but the information in the genome constrains the amount of information in the brain prior to the brain’s interaction with its environment.

    He even underlined it. The problem is that the brain doesn't just spring into existence fully formed and THEN get exposed to the environment. The brain starts out as a few cells and is constantly exposed to the environment as it develops. I think this was a major point in Myers response and RK just blew right past it.

    • When are we human? Abortion hinges on this, WHEN is the foetus a human being with a human brain. Is there some magic moment the brain switches on OR are we a bacteria that evolves rapidly into a complex life form?

      Can it be that the brain "knows" the human body and how to operate it because it "grew up" with it? We imagine a robot being build typically on a long assembly line and only at the last moment the head is connected and the robot switches on. Could a brain instead function as a very small simple "c

    • It is even more basic than that. What a particular peice of the genome codes for depends on what structures are in the cell it is in, this starts with the very first cell of the organism. Addtionally, what a particular peice of genome codes for also depends on what cells are surrounding the cell it is in.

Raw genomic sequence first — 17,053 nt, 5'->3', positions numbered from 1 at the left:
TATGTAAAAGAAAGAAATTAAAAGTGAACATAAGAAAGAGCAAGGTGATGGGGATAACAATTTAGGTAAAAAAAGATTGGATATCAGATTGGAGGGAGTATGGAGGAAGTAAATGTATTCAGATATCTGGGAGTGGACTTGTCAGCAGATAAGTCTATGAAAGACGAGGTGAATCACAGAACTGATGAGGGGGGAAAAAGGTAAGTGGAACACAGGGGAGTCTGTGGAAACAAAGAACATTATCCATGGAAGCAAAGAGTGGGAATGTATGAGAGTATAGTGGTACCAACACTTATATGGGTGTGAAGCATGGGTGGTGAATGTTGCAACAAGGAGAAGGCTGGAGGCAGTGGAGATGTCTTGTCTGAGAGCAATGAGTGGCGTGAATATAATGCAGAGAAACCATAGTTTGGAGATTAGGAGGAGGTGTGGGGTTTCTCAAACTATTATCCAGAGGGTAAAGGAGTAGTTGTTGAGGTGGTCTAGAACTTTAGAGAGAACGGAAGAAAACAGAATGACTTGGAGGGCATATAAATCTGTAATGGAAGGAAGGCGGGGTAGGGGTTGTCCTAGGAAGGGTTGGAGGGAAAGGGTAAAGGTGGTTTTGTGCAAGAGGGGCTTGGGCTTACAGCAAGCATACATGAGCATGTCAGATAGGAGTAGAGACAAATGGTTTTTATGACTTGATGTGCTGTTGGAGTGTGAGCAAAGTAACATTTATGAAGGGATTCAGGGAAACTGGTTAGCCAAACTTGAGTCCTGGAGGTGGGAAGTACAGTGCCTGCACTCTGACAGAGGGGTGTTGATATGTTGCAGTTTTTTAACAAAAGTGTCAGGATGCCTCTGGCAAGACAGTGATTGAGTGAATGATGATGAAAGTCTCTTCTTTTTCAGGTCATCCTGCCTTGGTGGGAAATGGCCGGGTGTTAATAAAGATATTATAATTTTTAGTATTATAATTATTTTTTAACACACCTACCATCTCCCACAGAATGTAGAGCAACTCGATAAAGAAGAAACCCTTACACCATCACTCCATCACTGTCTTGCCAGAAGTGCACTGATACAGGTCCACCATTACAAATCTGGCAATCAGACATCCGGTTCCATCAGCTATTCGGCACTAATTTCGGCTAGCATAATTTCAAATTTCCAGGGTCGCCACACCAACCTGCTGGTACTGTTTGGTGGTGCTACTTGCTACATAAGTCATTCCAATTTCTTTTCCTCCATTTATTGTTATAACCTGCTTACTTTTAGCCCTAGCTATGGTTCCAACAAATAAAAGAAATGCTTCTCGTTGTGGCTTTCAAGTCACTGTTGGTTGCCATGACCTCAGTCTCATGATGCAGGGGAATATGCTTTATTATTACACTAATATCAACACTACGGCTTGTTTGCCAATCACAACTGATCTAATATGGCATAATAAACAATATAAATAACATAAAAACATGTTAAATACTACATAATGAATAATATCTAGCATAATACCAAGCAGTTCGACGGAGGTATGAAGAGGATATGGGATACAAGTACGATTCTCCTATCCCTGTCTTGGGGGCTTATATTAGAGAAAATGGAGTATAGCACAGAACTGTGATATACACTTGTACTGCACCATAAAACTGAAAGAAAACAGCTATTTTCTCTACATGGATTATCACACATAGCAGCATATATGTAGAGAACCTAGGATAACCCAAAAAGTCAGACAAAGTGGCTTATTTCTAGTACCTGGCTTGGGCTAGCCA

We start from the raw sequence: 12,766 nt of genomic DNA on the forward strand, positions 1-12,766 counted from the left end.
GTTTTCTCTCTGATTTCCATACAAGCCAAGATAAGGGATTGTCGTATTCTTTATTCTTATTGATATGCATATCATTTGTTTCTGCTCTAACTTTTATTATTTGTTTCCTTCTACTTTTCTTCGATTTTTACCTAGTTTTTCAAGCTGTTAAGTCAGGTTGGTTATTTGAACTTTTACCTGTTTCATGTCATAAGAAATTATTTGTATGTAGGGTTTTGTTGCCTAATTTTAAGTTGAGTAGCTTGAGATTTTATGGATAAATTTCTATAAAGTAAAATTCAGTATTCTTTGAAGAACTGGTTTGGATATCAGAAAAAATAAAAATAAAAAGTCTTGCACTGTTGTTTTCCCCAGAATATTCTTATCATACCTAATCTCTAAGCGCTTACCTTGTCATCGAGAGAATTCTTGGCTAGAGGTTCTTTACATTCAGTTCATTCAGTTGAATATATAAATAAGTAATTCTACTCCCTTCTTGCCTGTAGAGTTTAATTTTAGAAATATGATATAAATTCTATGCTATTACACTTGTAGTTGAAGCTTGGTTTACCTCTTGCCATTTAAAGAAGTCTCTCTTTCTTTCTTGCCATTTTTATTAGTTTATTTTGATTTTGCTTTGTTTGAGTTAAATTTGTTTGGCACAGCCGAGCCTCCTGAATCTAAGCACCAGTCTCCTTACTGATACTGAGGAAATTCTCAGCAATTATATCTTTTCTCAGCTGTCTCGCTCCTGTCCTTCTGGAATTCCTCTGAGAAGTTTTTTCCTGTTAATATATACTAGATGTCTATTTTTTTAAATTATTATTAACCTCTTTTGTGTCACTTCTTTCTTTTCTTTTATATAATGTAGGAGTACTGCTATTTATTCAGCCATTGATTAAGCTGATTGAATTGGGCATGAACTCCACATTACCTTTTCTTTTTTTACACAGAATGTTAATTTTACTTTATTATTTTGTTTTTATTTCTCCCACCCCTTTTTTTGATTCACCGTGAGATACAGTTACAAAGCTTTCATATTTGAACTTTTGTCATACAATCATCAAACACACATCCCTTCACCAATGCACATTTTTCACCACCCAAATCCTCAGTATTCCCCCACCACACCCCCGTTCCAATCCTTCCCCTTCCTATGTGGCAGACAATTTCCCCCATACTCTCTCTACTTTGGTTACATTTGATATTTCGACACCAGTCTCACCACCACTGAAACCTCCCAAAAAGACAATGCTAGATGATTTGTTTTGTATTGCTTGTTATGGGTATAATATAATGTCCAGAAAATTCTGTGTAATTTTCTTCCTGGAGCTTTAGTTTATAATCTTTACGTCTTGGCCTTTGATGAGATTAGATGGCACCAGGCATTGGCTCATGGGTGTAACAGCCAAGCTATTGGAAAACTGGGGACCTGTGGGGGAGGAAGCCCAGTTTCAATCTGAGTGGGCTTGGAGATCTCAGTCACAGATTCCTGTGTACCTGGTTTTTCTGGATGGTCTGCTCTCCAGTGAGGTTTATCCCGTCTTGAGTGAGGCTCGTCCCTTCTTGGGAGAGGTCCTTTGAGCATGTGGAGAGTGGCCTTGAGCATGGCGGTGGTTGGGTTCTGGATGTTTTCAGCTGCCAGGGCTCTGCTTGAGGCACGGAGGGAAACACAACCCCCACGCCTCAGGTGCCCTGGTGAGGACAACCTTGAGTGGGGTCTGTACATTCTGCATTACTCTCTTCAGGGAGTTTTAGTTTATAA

• by Jherico (39763)
      I got that too. While I'm largely in the Kurzweil camp in this whole thing, he's misreading Meyer point about the environment. A strand of DNA dropped on the moon isn't ever going to form a brain any more than dropping a paper containing source code on a computer will cause it to run the program. It needs a very specific environment and its easy to see that there are lots of small environmental imperfections that can fuck up brain development in a child. But even though Kurzweil doesn't address that, I
  • by divisionbyzero (300681) on Friday August 20, 2010 @01:15PM (#33315848)

    is right. Myers criticism may be off the mark but Kurzweil's speculation about brain design, like some much of his other speculation, is bullshit. His basic argument in the blog post is that the amount of information in the human genome constrains the amount of information (and the complexity) required to design the brain. This thesis is wrong on a bunch of levels but let's take the most obvious. The amount of information in the genome is the amount of information that the "body" (to simplify) requires to replicate or create parts of itself. The amount of information required is relative to the machinery which is going to interpret it. There is no reason to believe we are dealing with a Turing machine here where the amount of bits required for a program to perform a function is going to be more or less consistent across languages and platforms (assuming similar complexity of the code). The machine interpreting the bits matters. So while the body may only need "50 million bytes" to create itself we may need many, many more millions of bits to specify how to build it. Just consider the complexity of protein folding.

    More dubious statements follow: